But My Other Teacher Says--How to Handle It When Your Students Take Lessons with Other Teachers

When a student is taking lessons with multiple teachers, sometimes they feel they're being told different things. How does a teacher handle this kind of discrepancy responsibly and ethically?

Date added to ADN: Tuesday, Aug 20 2013
Originally Published: Tuesday, Aug 20 2013
By Diane Jarmolow


It's very common for students to take lessons from different teachers at the same time. There are several reasons for this:

  1. Students assume the more teachers they have, the better they will learn.
  2. Frustrated with their progress, students hope a different teacher can take them further faster.
  3. Students are curious about another teacher because of his/her reputation, championship title, or other accomplishment.
  4. As an experiment to leave their current teacher for a new teacher.
  5. Some schools use the buddy system, assigning at least two teachers to a student.

In any of these cases, there are times when the student's perception is that they are being told different things. In some cases this is true. But very often it is a misunderstanding by the student—two teachers are saying the same thing, just using different words or explanations.

I'm currently teaching a couple in this situation. They frequently say things like, "Billy [another teacher] says we need to swivel our hips more on the cha cha," or "Jane [another teacher] told me to turn sooner than you told me to turn."

How does a teacher handle this kind of discrepancy responsibly and ethically? Here are three examples:

  1. "Oh, I see. Oftentimes it seems what two teachers say is contradictory when they're actually saying the same thing, just using different words. Can you show me how Billy told you to dance it?"
  2. "Your other teacher is wrong. There's no time to swivel your hips on the counts of "4&". How long has he been teaching? He sounds like a beginning teacher who is misinterpreting what he sees. The way I'm telling you is correct and will allow you progress much faster."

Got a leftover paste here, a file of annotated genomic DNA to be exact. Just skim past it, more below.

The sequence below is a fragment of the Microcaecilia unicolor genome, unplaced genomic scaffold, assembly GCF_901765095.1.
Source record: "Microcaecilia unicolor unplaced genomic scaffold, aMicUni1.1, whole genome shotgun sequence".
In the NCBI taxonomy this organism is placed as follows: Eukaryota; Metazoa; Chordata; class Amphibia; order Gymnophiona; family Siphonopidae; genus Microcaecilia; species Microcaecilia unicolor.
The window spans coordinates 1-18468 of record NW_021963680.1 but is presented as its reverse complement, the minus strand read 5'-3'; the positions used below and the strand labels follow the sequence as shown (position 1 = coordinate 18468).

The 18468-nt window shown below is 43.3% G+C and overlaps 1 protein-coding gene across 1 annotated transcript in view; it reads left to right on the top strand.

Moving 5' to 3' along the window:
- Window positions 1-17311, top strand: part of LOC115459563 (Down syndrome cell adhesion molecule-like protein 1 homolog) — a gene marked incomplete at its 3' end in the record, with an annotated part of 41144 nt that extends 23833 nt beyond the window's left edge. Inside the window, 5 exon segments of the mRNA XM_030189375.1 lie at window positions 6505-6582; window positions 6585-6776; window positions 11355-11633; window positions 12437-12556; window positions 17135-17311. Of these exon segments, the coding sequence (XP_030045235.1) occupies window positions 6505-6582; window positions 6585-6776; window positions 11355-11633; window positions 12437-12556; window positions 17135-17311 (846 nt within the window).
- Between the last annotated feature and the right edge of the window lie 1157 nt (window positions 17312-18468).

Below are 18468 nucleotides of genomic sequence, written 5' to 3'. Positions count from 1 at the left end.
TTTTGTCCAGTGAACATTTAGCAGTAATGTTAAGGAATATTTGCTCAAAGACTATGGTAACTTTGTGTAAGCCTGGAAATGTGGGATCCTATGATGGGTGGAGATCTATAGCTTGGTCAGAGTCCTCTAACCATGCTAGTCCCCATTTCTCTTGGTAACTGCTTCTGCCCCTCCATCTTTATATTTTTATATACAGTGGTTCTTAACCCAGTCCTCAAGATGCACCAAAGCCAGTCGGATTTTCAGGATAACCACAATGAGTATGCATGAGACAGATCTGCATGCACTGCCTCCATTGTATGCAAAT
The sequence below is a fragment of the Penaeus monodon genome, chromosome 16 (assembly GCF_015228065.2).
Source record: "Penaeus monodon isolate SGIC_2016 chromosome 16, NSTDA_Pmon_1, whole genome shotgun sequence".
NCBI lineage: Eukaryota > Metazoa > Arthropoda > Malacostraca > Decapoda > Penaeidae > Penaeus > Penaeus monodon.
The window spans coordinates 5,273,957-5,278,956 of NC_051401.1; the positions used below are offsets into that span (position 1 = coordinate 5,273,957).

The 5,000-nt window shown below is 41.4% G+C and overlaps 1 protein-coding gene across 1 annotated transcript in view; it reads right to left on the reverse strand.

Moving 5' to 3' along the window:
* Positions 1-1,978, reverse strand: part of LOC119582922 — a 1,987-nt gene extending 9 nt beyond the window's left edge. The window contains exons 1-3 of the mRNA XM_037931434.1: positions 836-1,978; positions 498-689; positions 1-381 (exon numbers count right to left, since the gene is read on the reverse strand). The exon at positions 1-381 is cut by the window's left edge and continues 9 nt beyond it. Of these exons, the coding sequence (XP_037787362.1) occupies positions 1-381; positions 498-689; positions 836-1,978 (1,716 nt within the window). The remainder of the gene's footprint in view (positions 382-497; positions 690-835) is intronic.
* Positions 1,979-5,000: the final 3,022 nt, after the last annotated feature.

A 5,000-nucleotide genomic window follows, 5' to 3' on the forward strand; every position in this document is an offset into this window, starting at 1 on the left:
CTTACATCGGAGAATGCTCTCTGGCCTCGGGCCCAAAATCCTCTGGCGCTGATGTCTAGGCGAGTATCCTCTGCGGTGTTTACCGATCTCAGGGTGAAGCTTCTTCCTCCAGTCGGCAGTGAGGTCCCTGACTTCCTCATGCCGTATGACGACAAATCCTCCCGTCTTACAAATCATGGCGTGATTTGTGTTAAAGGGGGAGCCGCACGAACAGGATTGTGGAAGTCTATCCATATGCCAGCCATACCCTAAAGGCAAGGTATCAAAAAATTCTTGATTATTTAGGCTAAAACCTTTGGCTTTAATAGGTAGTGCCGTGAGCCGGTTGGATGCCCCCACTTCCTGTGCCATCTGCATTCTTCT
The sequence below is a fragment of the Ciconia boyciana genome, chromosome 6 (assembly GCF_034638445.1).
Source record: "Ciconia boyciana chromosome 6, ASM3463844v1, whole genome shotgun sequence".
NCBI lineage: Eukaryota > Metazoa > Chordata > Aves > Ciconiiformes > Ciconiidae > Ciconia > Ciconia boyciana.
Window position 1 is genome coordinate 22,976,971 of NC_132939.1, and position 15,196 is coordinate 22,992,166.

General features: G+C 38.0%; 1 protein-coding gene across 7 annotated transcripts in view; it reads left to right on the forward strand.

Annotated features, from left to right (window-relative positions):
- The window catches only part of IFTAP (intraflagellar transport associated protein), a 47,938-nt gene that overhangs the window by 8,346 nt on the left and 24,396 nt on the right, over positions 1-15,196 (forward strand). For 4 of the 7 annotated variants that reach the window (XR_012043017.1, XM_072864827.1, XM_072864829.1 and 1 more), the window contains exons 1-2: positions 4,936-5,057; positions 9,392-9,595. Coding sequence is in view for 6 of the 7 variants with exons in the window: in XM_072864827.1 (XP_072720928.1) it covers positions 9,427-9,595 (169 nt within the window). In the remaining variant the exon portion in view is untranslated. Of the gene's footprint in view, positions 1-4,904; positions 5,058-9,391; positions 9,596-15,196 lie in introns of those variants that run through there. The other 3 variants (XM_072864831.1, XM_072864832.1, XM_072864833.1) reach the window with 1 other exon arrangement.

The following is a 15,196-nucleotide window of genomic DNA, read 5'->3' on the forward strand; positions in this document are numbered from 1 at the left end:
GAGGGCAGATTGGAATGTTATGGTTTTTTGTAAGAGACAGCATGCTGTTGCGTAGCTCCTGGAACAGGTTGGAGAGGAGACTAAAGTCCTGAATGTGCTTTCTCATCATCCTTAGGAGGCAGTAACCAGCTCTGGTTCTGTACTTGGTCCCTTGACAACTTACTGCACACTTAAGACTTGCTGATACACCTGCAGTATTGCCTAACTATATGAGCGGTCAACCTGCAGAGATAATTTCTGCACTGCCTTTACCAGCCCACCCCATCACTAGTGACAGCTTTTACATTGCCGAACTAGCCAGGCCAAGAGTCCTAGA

3. "There are many ways to stylize and dance cha cha. Several styles are acceptable and are marked well on the competition floor. How about if we experiment a bit and find what looks and feels best on you? First, dance it the way Billy suggested, then dance it the way I suggested. I'll give you my opinion, and we can discuss what YOU like the best. FYI, you're not alone on this path of choosing between styles. Think of it as learning more about dancing and discovering how to make decisions on what's best for you."

I hope it's clear that 1 and 3 are the ethical and professional responses, and that 2 is a disrespectful cheap shot.

It is ALWAYS better to speak respectfully of other teachers. Since we were not at the lesson to hear what the other teacher said, we don't really know whether the other teacher is advocating a different technique or the student simply thought it was different.

What reputation as a teacher do you want?

  1. He is so respectful of his students and fellow teachers.
  2. She likes to gossip about other teachers.
  3. He has his own style and believes it's the only right way.
  4. She's both confident in her own teaching and speaks highly of all the teachers in the area.

It's important to recognize that EVERYONE has a reputation. And if we want a good one, we cannot fall into the trap of making ourselves look good by dismissing or belittling other teachers.

This issue will come up long as you are teaching. I support you in dealing with it thoughtfully and respectively each and every time.

Check out Diane's blog here

About the Author:

Diane Jarmolow is a pioneer in the field of ballroom dancing. She founded the first vocational training for ballroom dance teachers, the Ballroom Dance Teachers College (BDTC). Based in Oakland, California, BDTC has trained hundreds of people to become successful dance instructors, and Diane's BDTC-in-a-Box is being used to train teachers in studios throughout North America and abroad.

Disclaimer: The views and opinions expressed in this article are those of the authors and do not necessarily reflect the views and opinions of the AccessDance Network. Be aware that imagery is copyrighted and often licensed for use on AccessDance only. Copying of images is strictly prohibited.

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Ballroom Dance Teachers College
Oakland AND San Francisco, CA 94616

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